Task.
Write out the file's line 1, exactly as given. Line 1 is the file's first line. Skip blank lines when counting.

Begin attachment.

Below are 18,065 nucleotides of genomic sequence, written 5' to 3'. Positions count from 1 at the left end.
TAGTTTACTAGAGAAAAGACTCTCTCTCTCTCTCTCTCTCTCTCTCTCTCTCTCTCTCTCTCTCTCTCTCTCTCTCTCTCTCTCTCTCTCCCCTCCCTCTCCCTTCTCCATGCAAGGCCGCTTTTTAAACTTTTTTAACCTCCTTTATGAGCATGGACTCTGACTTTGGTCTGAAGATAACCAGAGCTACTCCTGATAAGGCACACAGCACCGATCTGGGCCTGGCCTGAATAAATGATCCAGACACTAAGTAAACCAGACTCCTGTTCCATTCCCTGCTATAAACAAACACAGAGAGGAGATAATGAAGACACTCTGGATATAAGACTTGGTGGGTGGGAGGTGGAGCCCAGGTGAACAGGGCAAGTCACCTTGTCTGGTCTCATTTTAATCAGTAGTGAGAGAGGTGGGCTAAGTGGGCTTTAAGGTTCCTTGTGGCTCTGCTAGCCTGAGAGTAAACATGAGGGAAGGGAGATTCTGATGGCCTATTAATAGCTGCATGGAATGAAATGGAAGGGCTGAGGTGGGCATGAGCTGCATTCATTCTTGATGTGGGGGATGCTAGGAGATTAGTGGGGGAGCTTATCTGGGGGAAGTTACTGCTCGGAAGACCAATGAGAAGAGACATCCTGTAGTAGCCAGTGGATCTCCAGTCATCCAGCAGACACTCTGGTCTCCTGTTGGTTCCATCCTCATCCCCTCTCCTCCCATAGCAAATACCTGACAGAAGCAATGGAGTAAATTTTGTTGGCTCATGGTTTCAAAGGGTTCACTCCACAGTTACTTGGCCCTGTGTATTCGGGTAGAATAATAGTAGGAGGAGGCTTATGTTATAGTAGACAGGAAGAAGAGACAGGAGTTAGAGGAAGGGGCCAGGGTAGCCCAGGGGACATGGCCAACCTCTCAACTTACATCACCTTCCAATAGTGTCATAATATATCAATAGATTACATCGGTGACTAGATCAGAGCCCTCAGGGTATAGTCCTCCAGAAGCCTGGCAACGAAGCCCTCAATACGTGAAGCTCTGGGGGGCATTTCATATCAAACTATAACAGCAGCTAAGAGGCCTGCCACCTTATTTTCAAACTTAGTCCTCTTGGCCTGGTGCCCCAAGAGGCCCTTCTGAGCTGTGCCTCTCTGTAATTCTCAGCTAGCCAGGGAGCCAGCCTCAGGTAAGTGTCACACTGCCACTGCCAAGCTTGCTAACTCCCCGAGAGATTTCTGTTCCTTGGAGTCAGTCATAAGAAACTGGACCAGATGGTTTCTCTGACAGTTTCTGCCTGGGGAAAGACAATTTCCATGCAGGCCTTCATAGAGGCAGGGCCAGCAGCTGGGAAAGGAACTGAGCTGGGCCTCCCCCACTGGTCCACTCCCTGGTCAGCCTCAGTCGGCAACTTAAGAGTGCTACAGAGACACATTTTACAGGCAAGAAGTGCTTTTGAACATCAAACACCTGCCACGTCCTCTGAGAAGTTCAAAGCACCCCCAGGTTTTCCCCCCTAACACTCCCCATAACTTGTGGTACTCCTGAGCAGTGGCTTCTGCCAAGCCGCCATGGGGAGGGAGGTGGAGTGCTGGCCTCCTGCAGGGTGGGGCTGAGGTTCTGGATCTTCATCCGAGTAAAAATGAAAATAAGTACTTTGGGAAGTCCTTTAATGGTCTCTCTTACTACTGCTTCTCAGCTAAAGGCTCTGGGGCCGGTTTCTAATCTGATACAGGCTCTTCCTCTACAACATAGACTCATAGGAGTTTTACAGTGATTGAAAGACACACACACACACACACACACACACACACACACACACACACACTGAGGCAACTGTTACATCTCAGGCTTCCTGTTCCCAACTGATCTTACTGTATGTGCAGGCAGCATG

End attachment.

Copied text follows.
Below are 18,065 nucleotides of genomic sequence, written 5' to 3'. Positions count from 1 at the left end.